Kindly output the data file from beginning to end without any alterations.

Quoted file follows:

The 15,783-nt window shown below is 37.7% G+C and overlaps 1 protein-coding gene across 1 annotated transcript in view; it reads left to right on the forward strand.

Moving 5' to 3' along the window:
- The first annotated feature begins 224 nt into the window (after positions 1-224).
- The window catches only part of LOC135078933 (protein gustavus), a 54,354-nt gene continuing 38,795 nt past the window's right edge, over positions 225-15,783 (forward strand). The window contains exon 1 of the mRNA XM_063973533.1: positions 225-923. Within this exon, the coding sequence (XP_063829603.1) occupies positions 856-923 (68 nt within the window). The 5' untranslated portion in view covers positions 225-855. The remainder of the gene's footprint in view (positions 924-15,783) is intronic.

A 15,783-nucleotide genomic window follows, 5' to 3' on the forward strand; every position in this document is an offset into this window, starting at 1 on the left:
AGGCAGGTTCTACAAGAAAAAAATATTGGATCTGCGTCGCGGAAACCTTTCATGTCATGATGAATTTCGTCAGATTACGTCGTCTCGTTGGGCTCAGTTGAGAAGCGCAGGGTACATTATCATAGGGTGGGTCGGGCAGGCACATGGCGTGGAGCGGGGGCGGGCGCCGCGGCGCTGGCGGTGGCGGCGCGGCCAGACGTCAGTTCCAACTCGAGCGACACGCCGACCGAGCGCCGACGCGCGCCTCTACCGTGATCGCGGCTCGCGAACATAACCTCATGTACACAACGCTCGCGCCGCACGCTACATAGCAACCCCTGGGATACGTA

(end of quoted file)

The 15,783-nt window shown below is 37.7% G+C and overlaps 1 protein-coding gene across 1 annotated transcript in view; it reads left to right on the forward strand.

Moving 5' to 3' along the window:
- The first annotated feature begins 224 nt into the window (after positions 1-224).
- The window catches only part of LOC135078933 (protein gustavus), a 54,354-nt gene continuing 38,795 nt past the window's right edge, over positions 225-15,783 (forward strand). The window contains exon 1 of the mRNA XM_063973533.1: positions 225-923. Within this exon, the coding sequence (XP_063829603.1) occupies positions 856-923 (68 nt within the window). The 5' untranslated portion in view covers positions 225-855. The remainder of the gene's footprint in view (positions 924-15,783) is intronic.

A 15,783-nucleotide genomic window follows, 5' to 3' on the forward strand; every position in this document is an offset into this window, starting at 1 on the left:
AGGCAGGTTCTACAAGAAAAAAATATTGGATCTGCGTCGCGGAAACCTTTCATGTCATGATGAATTTCGTCAGATTACGTCGTCTCGTTGGGCTCAGTTGAGAAGCGCAGGGTACATTATCATAGGGTGGGTCGGGCAGGCACATGGCGTGGAGCGGGGGCGGGCGCCGCGGCGCTGGCGGTGGCGGCGCGGCCAGACGTCAGTTCCAACTCGAGCGACACGCCGACCGAGCGCCGACGCGCGCCTCTACCGTGATCGCGGCTCGCGAACATAACCTCATGTACACAACGCTCGCGCCGCACGCTACATAGCAACCCCTGGGATACGTA